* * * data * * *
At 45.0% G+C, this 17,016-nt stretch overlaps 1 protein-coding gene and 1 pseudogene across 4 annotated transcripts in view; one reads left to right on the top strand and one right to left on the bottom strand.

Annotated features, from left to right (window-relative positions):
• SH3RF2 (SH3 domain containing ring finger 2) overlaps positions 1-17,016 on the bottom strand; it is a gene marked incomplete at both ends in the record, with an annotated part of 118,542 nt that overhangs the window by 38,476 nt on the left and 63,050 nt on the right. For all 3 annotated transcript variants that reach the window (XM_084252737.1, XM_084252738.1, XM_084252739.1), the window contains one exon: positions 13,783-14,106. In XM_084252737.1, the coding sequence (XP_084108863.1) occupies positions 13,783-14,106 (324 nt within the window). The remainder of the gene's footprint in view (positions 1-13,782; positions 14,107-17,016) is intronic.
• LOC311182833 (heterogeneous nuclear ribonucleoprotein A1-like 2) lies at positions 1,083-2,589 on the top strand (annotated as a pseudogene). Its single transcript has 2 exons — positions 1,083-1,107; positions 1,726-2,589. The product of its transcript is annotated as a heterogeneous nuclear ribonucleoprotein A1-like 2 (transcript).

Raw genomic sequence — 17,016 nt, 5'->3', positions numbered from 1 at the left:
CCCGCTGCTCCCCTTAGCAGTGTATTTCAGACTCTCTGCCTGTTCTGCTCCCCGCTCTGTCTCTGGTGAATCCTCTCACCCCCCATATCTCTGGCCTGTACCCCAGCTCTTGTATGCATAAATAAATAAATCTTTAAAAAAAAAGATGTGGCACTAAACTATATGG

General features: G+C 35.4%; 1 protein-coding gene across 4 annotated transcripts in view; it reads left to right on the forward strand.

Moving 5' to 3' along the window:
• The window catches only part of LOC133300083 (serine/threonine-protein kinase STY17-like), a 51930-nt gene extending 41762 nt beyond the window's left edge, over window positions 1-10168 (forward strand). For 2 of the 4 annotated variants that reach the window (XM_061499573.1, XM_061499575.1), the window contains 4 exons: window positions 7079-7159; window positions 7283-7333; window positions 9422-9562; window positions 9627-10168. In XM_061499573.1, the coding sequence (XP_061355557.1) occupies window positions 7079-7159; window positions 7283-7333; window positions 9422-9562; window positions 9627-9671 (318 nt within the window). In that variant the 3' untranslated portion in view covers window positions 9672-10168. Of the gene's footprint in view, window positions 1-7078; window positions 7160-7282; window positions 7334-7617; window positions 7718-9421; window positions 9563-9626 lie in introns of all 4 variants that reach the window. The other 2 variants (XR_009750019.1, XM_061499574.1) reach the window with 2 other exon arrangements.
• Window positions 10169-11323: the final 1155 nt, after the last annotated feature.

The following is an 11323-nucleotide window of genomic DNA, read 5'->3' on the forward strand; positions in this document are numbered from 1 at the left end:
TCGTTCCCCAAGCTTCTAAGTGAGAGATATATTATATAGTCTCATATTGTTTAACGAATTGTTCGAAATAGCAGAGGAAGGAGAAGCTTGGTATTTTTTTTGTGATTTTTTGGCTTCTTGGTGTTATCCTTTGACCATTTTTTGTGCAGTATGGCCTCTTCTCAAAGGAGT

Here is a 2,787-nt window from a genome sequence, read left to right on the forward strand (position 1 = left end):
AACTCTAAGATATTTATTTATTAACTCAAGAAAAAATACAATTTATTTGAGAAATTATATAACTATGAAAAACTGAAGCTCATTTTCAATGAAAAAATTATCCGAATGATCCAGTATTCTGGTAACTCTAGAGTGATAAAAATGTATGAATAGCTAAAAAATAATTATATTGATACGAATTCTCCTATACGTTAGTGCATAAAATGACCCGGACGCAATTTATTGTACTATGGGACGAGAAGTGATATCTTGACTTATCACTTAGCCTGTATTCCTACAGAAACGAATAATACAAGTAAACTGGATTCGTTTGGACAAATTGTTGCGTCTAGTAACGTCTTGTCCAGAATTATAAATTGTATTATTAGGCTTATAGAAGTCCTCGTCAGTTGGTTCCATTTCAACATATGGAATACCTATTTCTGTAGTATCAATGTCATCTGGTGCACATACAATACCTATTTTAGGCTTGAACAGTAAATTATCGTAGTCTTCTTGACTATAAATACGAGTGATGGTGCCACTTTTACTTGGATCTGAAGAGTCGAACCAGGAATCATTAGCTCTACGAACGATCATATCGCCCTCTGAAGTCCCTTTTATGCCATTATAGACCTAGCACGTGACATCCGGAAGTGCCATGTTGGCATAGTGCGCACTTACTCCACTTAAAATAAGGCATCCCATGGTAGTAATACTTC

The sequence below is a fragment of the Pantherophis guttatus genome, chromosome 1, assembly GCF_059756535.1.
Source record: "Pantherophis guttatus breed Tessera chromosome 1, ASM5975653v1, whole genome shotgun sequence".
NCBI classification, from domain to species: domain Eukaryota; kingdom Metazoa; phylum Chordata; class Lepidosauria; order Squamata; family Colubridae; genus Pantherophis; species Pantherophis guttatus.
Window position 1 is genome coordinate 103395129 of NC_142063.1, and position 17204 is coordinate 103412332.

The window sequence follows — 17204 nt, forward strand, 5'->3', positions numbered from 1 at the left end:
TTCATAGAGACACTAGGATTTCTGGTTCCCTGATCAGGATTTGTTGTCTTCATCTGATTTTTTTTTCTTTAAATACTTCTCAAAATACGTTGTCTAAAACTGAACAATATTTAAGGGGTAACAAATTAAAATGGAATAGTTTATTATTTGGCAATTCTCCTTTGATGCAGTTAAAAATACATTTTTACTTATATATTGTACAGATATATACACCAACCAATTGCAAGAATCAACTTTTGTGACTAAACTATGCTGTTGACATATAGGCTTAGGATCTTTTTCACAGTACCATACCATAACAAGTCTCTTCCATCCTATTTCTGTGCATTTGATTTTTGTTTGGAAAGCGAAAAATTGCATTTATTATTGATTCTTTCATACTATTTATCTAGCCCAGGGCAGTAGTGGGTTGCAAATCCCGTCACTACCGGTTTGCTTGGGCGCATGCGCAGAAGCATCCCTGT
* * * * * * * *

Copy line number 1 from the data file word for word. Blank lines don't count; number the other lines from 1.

At 45.0% G+C, this 17,016-nt stretch overlaps 1 protein-coding gene and 1 pseudogene across 4 annotated transcripts in view; one reads left to right on the top strand and one right to left on the bottom strand.